2. Oracle tries to buy Sun for $5.6 billion. Although this isn't primarily a storage deal, several of the myriad unanswered questions involve data storage. Does Oracle really want to sell tape libraries and disk arrays? Will it sell off those pieces? What happens to Sun's open storage initiative? And where does this leave the Oracle CEO's pet storage project, Pillar Data Systems? We'll likely learn the answers to those questions eventually, but first Oracle needs permission from the European Commission to make the deal.
* IBM reportedly wants Sun for $6.5B
* Analysts see Oracle-Sun deal as data storage 'game changer'
* Sun claims open data storage traction; will Oracle approve?
* Sun tweaks tape platform while waiting for Oracle to take over
3. LSI buys ONStor, acquires NAS. OEM storage-area network (SAN) vendor LSI Corp. bought network-attached storage (NAS) vendor ONStor Inc. for $25 million with the intention of developing multiprotocol storage systems that handle file and block data. Although LSI is selling ONStor's clustered NAS gateways, the main purpose of the acquisition was to add NAS capabilities to the SAN storage systems LSI manufacturers for OEM partners, including IBM, Sun, Teradata Corp. and other vendors. The LSI-ONStor deal was the second clustered NAS acquisition in July, following HP's purchase of Ibrix.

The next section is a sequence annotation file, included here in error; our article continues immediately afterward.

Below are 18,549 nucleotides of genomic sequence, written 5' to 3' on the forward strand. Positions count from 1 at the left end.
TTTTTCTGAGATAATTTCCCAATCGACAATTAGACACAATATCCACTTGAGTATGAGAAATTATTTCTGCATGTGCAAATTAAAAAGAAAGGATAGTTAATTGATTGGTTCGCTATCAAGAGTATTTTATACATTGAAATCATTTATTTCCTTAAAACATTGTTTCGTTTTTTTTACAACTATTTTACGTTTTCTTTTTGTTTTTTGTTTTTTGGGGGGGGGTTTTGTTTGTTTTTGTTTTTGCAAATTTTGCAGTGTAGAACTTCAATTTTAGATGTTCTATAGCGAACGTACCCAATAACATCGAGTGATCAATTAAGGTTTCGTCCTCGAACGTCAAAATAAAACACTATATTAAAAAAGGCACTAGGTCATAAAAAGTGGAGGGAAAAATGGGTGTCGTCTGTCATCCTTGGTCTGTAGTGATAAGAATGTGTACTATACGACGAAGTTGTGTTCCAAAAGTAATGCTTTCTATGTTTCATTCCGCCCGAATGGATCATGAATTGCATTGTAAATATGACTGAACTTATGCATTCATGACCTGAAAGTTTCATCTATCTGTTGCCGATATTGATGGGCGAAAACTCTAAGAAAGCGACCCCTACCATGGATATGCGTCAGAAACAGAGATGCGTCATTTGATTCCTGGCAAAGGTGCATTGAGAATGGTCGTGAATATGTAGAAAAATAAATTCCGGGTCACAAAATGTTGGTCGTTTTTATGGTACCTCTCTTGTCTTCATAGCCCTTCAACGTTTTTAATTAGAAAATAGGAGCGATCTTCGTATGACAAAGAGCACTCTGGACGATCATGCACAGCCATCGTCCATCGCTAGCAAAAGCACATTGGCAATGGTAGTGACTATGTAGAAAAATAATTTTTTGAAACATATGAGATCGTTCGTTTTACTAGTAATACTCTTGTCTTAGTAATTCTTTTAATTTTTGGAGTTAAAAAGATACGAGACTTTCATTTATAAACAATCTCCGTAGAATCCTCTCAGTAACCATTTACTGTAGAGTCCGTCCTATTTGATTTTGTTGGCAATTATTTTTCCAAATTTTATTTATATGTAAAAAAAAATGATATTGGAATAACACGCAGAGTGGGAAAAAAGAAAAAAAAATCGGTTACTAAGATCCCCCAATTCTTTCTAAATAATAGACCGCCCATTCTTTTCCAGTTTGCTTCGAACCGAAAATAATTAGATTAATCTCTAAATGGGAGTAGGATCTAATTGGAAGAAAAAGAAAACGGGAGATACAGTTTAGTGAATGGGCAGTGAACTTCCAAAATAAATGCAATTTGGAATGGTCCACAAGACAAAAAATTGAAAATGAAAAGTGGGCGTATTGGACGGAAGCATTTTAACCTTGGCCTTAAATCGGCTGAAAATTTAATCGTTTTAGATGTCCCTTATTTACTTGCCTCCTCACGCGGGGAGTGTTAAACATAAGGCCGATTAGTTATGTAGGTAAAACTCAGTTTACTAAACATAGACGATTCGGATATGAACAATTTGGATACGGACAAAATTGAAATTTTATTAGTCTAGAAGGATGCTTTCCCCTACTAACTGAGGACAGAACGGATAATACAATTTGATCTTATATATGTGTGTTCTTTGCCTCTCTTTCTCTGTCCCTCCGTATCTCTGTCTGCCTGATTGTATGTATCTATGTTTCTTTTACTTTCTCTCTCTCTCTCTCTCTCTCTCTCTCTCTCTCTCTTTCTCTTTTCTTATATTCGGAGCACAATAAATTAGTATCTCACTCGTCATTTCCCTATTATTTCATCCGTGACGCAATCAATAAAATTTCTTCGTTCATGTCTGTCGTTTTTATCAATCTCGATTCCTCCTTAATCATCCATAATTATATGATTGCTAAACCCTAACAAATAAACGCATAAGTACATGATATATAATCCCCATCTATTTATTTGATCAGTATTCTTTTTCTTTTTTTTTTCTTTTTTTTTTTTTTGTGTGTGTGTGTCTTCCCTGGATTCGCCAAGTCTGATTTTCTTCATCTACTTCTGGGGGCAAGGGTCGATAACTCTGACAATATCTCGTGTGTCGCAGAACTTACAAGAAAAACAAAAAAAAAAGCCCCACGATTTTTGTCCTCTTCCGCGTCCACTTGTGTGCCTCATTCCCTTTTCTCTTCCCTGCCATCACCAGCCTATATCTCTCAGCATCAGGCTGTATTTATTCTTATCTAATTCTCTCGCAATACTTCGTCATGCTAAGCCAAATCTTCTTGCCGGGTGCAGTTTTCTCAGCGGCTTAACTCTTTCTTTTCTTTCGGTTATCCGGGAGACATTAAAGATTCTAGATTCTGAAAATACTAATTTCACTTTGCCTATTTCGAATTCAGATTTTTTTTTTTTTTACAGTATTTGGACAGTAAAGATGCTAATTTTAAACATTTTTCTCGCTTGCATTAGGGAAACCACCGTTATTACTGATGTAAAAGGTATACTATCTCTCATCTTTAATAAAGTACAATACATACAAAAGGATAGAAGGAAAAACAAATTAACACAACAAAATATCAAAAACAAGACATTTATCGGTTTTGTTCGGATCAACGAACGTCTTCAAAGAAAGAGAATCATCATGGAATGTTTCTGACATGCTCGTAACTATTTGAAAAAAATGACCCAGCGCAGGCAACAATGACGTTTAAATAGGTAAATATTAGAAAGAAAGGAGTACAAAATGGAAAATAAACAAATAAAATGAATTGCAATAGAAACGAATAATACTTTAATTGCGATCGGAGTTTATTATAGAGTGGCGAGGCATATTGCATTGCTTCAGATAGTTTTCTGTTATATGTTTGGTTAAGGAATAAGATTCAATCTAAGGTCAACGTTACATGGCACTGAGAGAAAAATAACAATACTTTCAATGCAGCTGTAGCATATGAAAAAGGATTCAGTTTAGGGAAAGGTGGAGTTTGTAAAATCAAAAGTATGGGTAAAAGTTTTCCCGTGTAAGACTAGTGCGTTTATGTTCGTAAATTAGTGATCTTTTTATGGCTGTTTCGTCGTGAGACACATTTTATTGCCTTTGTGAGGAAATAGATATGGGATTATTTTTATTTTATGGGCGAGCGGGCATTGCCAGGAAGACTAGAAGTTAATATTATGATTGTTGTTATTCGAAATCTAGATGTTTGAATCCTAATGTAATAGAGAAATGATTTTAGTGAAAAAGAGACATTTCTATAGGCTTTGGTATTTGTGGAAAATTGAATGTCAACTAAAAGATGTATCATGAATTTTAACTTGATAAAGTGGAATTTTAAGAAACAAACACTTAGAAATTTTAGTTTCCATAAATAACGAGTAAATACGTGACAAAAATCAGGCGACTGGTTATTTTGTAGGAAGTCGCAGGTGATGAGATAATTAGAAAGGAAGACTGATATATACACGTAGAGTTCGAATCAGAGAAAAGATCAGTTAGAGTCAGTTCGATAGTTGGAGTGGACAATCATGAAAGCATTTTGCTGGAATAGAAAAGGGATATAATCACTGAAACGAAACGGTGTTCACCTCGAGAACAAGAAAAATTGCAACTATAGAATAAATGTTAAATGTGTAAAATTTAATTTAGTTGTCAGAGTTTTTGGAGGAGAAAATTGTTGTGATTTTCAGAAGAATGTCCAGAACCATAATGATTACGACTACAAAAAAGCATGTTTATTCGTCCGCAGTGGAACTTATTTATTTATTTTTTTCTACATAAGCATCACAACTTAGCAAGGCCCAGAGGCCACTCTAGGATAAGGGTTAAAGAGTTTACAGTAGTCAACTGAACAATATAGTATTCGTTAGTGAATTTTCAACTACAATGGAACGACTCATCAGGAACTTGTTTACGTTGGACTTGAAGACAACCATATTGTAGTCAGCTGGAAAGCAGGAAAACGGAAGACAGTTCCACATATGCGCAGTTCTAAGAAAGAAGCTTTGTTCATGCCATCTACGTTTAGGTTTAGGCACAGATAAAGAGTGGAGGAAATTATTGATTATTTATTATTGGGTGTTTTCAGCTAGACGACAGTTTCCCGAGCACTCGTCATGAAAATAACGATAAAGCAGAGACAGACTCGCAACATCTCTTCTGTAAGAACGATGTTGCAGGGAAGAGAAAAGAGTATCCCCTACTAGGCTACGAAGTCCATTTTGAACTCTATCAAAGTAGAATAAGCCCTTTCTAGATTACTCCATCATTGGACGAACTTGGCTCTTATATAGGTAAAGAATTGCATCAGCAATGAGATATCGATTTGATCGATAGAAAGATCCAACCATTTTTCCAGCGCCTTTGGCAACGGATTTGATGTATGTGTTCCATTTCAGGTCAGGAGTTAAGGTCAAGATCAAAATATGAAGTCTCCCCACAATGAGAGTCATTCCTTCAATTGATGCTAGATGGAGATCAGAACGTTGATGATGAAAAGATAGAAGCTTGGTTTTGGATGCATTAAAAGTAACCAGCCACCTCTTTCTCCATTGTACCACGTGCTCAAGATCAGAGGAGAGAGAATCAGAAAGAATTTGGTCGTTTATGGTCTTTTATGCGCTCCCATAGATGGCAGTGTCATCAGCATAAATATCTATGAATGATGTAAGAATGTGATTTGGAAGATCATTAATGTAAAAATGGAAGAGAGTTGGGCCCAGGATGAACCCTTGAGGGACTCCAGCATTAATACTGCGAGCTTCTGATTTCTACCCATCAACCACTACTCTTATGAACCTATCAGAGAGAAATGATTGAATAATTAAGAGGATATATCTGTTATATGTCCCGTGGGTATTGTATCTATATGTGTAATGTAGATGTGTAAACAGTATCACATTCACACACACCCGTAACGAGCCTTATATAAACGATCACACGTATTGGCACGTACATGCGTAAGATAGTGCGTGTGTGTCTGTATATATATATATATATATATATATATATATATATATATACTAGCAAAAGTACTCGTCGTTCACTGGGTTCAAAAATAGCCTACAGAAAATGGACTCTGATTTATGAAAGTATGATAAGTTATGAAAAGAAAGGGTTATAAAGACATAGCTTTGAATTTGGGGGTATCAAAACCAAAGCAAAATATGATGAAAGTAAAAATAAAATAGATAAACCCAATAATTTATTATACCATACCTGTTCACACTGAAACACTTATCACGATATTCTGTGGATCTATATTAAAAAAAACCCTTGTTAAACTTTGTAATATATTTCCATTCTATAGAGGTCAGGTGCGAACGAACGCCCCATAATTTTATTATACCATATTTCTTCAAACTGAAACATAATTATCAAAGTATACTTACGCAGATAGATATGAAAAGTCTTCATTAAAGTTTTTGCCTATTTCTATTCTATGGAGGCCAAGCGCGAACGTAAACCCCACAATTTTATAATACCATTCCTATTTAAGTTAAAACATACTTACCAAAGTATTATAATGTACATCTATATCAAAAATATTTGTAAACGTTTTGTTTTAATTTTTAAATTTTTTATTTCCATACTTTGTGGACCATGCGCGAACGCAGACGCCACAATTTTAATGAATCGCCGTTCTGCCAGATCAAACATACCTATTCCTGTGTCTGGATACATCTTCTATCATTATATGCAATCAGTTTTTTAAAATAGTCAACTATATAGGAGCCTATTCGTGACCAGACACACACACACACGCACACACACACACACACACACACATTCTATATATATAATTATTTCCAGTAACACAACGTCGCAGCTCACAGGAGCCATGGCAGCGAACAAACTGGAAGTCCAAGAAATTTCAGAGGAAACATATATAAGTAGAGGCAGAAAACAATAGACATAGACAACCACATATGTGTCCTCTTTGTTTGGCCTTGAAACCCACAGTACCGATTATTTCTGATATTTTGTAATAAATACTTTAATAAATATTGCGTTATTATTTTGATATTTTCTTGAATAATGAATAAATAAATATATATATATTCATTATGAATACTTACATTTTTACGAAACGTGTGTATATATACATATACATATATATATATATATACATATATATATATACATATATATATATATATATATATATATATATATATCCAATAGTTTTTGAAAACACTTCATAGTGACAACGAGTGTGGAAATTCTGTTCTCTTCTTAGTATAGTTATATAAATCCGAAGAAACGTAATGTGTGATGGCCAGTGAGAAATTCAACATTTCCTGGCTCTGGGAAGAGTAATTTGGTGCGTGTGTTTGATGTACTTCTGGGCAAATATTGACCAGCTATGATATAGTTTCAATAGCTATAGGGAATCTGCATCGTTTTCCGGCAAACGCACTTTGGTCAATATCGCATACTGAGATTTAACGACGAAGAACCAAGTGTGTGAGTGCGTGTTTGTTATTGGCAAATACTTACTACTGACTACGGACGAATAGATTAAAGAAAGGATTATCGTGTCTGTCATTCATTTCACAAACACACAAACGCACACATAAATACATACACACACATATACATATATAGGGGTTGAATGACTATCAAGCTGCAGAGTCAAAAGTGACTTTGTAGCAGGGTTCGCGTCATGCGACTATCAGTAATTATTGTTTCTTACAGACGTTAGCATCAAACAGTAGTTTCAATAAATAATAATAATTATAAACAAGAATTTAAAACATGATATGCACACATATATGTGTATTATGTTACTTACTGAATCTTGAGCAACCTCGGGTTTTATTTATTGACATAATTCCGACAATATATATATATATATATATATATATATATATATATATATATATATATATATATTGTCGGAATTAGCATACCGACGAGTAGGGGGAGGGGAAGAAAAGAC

4. HP buys Ibrix, clusters its clustered NAS. HP, which bought clustered NAS vendor PolyServe in 2007, added to its collection by grabbing Ibrix for an undisclosed price last July. HP launched a NAS platform based on Ibrix software in November, the StorageWorks X9000 Network Storage System, and insists there is still a market for NAS based on PolyServe software.
5. EMC consumes eDiscovery partner Kazeon. EMC's other storage deal of 2009 was a small one – it bought Kazeon for an undisclosed price to try and boost its SourceOne compliance and eDiscovery platform. EMC used a combination of partners Clearwell Systems, Kazeon and StoredIQ Inc. when it launched SourceOne last April, but is now integrating Kazeon more deeply while phasing out the others after the September acquisition.
6. QLogic grabs NetXen. While its HBA rival Emulex was fighting off Broadcom, QLogic Corp. moved to grab 10 Gigabit Ethernet (10 GbE) chip startup NetXen Inc. for $21 million to bolster its consolidation portfolio in May. QLogic is adding NetXen 10 GigE silicon to its iSCSI, Fibre Channel and Fibre Channel over Ethernet (FCoE) capabilities for its next generation of converged network adapters (CNAs).
7. Rackable buys SGI, then becomes SGI. Rackable Systems Inc. acquired Silicon Graphics Inc.'s assets for $42.5 million in April, then adopted the better-known SGI moniker. It's still not clear how much of the old SGI's storage IP will end up in the products that the former Rackable brings to market, but it's still selling the SGI InfiniteStorage NAS and RAID platforms.
8. BakBone buys CDP partner Asempra. BakBone Software Inc. acquired Asempra Technologies Inc. for less than $2 million to retain Asempra's continuous data protection (CDP) technology. Before the acquisition, BakBone already sold Asempra's Business Continuity Server (BCS) branded as BakBone NetVault: Real-Time Data Protector. After the acquisition it brought out software-only versions of the appliance, which restores data on Exchange, SQL Server or Windows file systems after a server problem.